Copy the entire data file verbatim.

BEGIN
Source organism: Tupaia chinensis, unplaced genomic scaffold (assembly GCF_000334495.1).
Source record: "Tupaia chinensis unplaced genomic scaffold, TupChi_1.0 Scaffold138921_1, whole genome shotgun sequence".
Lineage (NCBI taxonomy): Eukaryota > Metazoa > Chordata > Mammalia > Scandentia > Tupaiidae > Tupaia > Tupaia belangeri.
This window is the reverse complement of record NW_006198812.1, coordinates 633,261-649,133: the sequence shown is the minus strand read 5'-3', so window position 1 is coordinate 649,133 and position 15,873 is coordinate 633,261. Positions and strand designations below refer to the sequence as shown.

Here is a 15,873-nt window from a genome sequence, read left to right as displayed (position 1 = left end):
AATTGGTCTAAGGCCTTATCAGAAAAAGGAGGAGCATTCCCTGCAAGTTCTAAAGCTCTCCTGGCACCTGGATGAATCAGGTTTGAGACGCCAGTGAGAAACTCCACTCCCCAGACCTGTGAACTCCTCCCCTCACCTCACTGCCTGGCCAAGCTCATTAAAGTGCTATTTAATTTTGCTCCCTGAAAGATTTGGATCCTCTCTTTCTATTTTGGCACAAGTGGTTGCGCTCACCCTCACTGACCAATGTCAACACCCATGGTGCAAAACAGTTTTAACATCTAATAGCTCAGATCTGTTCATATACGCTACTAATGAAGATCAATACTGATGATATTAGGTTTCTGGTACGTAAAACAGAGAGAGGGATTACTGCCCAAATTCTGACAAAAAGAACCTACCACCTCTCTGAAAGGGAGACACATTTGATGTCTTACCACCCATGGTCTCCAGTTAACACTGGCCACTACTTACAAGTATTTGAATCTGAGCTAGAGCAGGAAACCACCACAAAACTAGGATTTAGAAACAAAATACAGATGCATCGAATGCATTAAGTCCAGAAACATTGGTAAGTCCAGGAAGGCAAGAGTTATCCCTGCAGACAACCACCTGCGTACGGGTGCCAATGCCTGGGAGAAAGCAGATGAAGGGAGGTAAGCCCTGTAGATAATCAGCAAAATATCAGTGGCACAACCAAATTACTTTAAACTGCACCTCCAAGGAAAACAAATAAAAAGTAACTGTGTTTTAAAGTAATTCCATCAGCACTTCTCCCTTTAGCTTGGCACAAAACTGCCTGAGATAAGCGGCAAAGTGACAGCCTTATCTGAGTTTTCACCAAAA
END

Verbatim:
Source organism: Tupaia chinensis, unplaced genomic scaffold (assembly GCF_000334495.1).
Source record: "Tupaia chinensis unplaced genomic scaffold, TupChi_1.0 Scaffold138921_1, whole genome shotgun sequence".
Lineage (NCBI taxonomy): Eukaryota > Metazoa > Chordata > Mammalia > Scandentia > Tupaiidae > Tupaia > Tupaia belangeri.
This window is the reverse complement of record NW_006198812.1, coordinates 633,261-649,133: the sequence shown is the minus strand read 5'-3', so window position 1 is coordinate 649,133 and position 15,873 is coordinate 633,261. Positions and strand designations below refer to the sequence as shown.

Here is a 15,873-nt window from a genome sequence, read left to right as displayed (position 1 = left end):
AATTGGTCTAAGGCCTTATCAGAAAAAGGAGGAGCATTCCCTGCAAGTTCTAAAGCTCTCCTGGCACCTGGATGAATCAGGTTTGAGACGCCAGTGAGAAACTCCACTCCCCAGACCTGTGAACTCCTCCCCTCACCTCACTGCCTGGCCAAGCTCATTAAAGTGCTATTTAATTTTGCTCCCTGAAAGATTTGGATCCTCTCTTTCTATTTTGGCACAAGTGGTTGCGCTCACCCTCACTGACCAATGTCAACACCCATGGTGCAAAACAGTTTTAACATCTAATAGCTCAGATCTGTTCATATACGCTACTAATGAAGATCAATACTGATGATATTAGGTTTCTGGTACGTAAAACAGAGAGAGGGATTACTGCCCAAATTCTGACAAAAAGAACCTACCACCTCTCTGAAAGGGAGACACATTTGATGTCTTACCACCCATGGTCTCCAGTTAACACTGGCCACTACTTACAAGTATTTGAATCTGAGCTAGAGCAGGAAACCACCACAAAACTAGGATTTAGAAACAAAATACAGATGCATCGAATGCATTAAGTCCAGAAACATTGGTAAGTCCAGGAAGGCAAGAGTTATCCCTGCAGACAACCACCTGCGTACGGGTGCCAATGCCTGGGAGAAAGCAGATGAAGGGAGGTAAGCCCTGTAGATAATCAGCAAAATATCAGTGGCACAACCAAATTACTTTAAACTGCACCTCCAAGGAAAACAAATAAAAAGTAACTGTGTTTTAAAGTAATTCCATCAGCACTTCTCCCTTTAGCTTGGCACAAAACTGCCTGAGATAAGCGGCAAAGTGACAGCCTTATCTGAGTTTTCACCAAAA